Penelope Trunk, a Broken Vase and Honesty Online
If you’ve never read her blog, it can be a shock at first. It’s a shock because Penelope is honest. Brutally honest, all the time. She gives career advice – good career advice – but always in the context of her own life and her personal problems. Some people are uncomfortable with that. I love it because she always makes me think.
In her last post, she describes a marital fight. In commenting later, she added this:
I guess what I want to show here is that the people who give advice — the bazillions of them — have problems too. It’s just they don’t write about them. And I think it’s weird. I think lots of marriages have broken glass on the floor. But people don’t write about it. And I think lots of people who give great career advice find themselves totally lost at times.
She’s right of course and her comment made me think, because one of the key pieces of advice I give people when they start using social media is ‘be yourself and be honest.’ I think that fakery is impossible in our new hyper-connected world, and that ultimately lying or pretending will hurt you and your career. Recruiters do read what you say online now, and they’ll only do it more and more in the future.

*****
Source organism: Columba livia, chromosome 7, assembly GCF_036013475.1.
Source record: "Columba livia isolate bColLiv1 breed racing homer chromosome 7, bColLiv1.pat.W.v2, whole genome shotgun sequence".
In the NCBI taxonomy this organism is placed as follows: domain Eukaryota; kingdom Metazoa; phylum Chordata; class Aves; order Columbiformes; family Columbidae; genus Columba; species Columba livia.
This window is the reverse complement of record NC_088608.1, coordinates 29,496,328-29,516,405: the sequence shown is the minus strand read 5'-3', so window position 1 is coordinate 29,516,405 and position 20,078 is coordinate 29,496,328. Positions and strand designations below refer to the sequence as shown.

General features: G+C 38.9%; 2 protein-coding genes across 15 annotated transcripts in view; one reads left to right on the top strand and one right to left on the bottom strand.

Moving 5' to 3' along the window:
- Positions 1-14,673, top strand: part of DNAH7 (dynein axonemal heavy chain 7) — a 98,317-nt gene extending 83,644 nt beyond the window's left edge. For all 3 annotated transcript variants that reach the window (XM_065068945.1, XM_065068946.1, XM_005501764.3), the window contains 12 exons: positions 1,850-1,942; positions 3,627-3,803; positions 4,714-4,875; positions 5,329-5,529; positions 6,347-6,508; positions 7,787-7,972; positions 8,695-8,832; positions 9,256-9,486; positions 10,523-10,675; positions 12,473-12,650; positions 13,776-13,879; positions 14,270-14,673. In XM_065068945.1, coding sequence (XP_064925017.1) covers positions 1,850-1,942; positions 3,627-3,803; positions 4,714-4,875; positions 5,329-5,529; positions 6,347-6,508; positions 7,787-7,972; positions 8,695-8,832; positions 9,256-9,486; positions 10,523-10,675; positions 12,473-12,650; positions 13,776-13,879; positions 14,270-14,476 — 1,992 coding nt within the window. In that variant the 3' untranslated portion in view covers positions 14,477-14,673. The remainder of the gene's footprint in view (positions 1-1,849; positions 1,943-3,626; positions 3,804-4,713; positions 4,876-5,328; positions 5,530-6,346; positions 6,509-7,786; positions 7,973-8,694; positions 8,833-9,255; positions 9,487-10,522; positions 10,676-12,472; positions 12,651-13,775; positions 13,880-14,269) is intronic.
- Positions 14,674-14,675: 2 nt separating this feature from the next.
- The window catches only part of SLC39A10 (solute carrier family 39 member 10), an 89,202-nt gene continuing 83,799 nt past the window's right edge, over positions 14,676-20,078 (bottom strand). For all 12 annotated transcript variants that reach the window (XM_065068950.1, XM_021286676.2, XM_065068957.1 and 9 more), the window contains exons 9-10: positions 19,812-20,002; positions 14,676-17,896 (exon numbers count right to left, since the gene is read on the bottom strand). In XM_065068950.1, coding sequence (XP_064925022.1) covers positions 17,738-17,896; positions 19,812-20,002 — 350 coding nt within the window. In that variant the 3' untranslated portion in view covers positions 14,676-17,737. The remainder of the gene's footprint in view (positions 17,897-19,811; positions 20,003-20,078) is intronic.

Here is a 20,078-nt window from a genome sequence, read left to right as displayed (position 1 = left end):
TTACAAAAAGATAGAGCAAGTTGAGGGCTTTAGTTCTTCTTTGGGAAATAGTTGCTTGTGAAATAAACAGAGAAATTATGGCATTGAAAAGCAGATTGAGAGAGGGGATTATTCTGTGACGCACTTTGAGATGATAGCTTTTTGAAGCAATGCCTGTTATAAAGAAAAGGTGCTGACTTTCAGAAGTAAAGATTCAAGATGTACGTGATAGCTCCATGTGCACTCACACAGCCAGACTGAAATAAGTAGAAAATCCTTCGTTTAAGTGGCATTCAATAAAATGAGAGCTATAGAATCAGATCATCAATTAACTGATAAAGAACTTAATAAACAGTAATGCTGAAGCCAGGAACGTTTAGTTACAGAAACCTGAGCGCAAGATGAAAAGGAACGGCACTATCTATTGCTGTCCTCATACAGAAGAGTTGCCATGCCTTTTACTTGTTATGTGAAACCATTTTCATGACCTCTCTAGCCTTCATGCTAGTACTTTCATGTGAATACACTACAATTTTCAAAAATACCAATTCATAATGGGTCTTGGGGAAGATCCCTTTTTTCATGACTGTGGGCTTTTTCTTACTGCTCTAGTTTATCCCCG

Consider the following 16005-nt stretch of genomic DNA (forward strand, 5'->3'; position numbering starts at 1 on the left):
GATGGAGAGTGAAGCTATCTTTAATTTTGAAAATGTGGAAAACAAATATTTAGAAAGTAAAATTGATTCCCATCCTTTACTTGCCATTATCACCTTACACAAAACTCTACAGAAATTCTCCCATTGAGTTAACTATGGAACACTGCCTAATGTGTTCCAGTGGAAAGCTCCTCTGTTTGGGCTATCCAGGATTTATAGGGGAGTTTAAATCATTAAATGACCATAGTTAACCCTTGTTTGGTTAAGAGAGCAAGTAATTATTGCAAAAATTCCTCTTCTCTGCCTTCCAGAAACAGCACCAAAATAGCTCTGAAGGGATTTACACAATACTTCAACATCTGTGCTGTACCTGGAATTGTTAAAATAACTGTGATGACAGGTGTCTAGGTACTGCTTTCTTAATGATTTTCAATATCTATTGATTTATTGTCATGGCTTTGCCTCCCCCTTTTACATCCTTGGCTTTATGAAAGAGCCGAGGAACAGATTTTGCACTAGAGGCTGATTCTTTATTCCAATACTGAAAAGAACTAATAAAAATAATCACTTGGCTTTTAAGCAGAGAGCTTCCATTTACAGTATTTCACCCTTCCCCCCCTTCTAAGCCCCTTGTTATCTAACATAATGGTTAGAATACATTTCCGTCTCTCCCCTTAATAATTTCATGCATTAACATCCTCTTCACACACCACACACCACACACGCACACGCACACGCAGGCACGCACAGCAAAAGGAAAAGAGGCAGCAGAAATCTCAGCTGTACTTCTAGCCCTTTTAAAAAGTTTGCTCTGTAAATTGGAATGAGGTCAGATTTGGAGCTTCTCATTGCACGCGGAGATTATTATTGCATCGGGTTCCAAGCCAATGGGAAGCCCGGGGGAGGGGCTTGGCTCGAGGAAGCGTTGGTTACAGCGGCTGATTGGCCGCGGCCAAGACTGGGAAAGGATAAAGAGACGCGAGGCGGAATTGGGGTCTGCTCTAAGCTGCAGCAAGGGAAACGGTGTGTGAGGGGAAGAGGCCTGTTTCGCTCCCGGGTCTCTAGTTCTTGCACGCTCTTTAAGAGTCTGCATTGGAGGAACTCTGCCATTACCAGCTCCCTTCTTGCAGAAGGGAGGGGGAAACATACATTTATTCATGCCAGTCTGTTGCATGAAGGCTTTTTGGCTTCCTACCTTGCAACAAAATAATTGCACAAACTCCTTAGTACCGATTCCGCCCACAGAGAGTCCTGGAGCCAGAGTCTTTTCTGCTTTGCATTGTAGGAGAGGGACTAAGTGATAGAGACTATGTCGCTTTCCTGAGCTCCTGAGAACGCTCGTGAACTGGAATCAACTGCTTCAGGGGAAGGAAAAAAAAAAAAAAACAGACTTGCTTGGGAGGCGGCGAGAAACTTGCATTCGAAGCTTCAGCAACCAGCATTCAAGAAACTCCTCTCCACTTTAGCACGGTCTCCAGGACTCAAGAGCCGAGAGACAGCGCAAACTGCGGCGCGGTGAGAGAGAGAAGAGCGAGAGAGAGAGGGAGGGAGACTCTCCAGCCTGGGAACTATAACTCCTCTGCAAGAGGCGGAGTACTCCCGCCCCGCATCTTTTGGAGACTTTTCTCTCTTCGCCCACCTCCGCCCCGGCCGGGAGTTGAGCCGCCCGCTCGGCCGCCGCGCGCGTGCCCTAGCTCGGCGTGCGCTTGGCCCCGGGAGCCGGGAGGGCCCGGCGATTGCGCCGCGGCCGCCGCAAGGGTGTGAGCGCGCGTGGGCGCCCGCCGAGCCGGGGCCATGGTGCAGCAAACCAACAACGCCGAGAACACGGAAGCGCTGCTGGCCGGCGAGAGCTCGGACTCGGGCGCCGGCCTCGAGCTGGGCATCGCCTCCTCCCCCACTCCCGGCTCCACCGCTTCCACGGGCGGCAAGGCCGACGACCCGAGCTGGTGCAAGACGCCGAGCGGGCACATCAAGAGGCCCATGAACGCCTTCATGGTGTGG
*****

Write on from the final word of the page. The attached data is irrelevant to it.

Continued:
But when I say ‘be honest’ I don’t really mean it do I? Because for most people, total honesty would be an utter disaster. It’s not a disaster for Penelope for one reason: she is such a good writer that she has been able to build a career around her ‘totally honest’ blog persona. What she writes won’t hurt her career because what she writes is her career. Chances are that you won’t be able to do that. I know I can’t.
If I filled my blog with my personal problems, you’d all leave soon enough. For one thing they’re not as interesting as Penelope’s and for another, I couldn’t possibly describe them the way she does. And besides, that’s not why you’re reading my blog – you’re reading here for career advice, not to learn about my life and that’s the difference between Penelope and the rest of us ‘careers experts.’
So what do I mean when I say you should be honest online if I’m also saying you shouldn’t share your innermost thoughts with everyone (unless you’re Penelope)?
I guess I mean that you should be authentically the best, most competent, most engaging version of your professional self online. In the same way that if you attended a breakfast networking meeting you would wear a nice suit and be polite to everyone you met.
We’re all feeling our way in this new world where so much of what we say is available for others to read and discuss and form opinions on. I used to think I believed in honesty online but now I realize that what I really believe in is edited honesty – unless your name is Penelope Trunk.